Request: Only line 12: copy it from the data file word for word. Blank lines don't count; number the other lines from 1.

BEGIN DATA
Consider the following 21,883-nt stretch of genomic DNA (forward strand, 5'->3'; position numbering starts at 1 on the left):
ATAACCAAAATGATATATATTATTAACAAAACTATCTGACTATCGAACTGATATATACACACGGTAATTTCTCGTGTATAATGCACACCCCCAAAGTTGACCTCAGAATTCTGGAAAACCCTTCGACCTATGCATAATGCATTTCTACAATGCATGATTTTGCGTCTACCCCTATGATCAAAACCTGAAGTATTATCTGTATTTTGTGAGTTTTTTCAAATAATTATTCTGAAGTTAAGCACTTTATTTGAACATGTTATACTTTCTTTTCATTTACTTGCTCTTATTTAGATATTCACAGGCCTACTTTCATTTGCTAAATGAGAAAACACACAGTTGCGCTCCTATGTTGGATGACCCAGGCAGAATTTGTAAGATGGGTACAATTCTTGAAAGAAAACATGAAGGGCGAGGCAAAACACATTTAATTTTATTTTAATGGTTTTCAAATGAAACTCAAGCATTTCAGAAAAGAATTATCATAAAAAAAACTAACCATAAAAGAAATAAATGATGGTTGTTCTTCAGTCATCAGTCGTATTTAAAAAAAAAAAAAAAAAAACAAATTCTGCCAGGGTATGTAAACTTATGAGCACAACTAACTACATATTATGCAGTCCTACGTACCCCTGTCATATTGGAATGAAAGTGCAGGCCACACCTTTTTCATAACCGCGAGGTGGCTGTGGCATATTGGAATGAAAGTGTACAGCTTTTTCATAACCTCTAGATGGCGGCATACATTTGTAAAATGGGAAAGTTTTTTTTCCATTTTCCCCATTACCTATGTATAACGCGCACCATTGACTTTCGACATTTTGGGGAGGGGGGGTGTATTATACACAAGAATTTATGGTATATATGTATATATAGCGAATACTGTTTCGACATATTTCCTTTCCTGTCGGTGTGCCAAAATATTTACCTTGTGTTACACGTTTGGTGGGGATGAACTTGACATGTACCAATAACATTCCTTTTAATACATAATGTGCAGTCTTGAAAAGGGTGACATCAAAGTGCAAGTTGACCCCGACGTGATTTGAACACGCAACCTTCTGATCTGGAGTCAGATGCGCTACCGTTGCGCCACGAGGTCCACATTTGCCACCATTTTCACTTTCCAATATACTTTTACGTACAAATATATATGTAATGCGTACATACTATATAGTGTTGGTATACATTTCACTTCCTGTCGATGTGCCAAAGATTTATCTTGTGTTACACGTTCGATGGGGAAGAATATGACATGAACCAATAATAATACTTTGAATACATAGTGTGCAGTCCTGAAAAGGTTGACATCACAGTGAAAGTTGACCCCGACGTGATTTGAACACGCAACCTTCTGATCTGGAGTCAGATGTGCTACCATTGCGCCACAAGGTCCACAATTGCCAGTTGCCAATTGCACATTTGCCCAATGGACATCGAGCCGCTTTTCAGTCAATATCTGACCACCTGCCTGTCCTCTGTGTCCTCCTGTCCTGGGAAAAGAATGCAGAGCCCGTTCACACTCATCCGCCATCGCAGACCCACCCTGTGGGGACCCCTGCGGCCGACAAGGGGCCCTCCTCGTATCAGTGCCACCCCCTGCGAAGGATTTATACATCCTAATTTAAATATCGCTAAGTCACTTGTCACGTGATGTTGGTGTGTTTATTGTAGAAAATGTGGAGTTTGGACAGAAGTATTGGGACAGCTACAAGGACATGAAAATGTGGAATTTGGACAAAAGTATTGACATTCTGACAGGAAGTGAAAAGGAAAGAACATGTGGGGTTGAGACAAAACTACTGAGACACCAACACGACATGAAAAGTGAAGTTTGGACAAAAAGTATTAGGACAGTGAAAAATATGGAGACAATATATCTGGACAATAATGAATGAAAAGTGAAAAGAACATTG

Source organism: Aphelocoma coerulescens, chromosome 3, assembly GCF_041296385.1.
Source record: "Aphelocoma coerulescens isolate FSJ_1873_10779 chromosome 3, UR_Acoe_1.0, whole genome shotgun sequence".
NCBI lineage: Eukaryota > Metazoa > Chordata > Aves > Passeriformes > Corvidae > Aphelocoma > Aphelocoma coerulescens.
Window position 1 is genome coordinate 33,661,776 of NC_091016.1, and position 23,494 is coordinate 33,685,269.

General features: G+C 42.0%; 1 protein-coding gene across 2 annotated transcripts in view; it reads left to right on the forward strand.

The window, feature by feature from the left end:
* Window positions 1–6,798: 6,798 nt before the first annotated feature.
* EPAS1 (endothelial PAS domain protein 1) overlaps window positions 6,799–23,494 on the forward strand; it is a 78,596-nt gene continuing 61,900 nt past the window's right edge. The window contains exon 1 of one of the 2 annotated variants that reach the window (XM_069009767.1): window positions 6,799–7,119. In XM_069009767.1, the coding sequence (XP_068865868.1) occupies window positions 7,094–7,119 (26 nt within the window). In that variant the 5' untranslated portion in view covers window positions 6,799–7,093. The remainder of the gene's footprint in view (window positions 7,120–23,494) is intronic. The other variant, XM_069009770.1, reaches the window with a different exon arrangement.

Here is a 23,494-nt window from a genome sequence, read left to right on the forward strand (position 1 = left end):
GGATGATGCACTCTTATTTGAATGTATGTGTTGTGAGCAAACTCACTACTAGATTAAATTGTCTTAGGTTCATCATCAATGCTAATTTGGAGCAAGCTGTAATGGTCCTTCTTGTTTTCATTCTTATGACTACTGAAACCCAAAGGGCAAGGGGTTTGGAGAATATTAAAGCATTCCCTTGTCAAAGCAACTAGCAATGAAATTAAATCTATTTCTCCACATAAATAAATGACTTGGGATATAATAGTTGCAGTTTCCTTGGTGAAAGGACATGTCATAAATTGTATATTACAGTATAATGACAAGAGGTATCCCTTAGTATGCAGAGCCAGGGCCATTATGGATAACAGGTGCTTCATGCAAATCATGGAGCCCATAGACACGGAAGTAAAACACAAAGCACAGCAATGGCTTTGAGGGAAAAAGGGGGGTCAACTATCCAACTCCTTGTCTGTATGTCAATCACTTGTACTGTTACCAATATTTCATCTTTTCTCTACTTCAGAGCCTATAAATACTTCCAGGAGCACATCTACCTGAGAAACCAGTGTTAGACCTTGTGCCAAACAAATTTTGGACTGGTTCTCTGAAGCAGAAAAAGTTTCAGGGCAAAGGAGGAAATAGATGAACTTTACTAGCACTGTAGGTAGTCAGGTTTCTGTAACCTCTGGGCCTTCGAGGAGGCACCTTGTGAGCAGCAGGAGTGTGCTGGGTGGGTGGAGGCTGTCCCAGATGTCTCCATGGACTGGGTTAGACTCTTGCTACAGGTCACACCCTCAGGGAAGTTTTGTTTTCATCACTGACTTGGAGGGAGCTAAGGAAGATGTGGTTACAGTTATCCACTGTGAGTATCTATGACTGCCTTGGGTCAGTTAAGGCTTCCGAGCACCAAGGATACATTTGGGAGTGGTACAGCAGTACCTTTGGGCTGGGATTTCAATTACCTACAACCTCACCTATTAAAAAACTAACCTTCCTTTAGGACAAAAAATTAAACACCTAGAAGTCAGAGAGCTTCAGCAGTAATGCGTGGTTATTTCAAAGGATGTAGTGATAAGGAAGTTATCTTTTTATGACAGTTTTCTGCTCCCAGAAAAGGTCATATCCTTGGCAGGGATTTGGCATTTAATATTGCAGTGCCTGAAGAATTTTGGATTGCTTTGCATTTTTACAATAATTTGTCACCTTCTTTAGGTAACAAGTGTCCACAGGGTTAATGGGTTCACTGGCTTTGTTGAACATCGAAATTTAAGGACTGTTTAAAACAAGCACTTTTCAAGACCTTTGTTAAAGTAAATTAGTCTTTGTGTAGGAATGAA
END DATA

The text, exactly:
GGATGATGCACTCTTATTTGAATGTATGTGTTGTGAGCAAACTCACTACTAGATTAAATTGTCTTAGGTTCATCATCAATGCTAATTTGGAGCAAGCTGTAATGGTCCTTCTTGTTTTCATTCTTATGACTACTGAAACCCAAAGGGCAAGGGGTTTGGAGAATATTAAAGCATTCCCTTGTCAAAGCAACTAGCAATGAAATTAAATCTATTTCTCCACATAAATAAATGACTTGGGATATAATAGTTGCAGTTTCCTTGGTGAAAGGACATGTCATAAATTGTATATTACAGTATAATGACAAGAGGTATCCCTTAGTATGCAGAGCCAGGGCCATTATGGATAACAGGTGCTTCATGCAAATCATGGAGCCCATAGACACGGAAGTAAAACACAAAGCACAGCAATGGCTTTGAGGGAAAAAGGGGGGTCAACTATCCAACTCCTTGTCTGTATGTCAATCACTTGTACTGTTACCAATATTTCATCTTTTCTCTACTTCAGAGCCTATAAATACTTCCAGGAGCACATCTACCTGAGAAACCAGTGTTAGACCTTGTGCCAAACAAATTTTGGACTGGTTCTCTGAAGCAGAAAAAGTTTCAGGGCAAAGGAGGAAATAGATGAACTTTACTAGCACTGTAGGTAGTCAGGTTTCTGTAACCTCTGGGCCTTCGAGGAGGCACCTTGTGAGCAGCAGGAGTGTGCTGGGTGGGTGGAGGCTGTCCCAGATGTCTCCATGGACTGGGTTAGACTCTTGCTACAGGTCACACCCTCAGGGAAGTTTTGTTTTCATCACTGACTTGGAGGGAGCTAAGGAAGATGTGGTTACAGTTATCCACTGTGAGTATCTATGACTGCCTTGGGTCAGTTAAGGCTTCCGAGCACCAAGGATACATTTGGGAGTGGTACAGCAGTACCTTTGGGCTGGGATTTCAATTACCTACAACCTCACCTATTAAAAAACTAACCTTCCTTTAGGACAAAAAATTAAACACCTAGAAGTCAGAGAGCTTCAGCAGTAATGCGTGGTTATTTCAAAGGATGTAGTGATAAGGAAGTTATCTTTTTATGACAGTTTTCTGCTCCCAGAAAAGGTCATATCCTTGGCAGGGATTTGGCATTTAATATTGCAGTGCCTGAAGAATTTTGGATTGCTTTGCATTTTTACAATAATTTGTCACCTTCTTTAGGTAACAAGTGTCCACAGGGTTAATGGGTTCACTGGCTTTGTTGAACATCGAAATTTAAGGACTGTTTAAAACAAGCACTTTTCAAGACCTTTGTTAAAGTAAATTAGTCTTTGTGTAGGAATGAA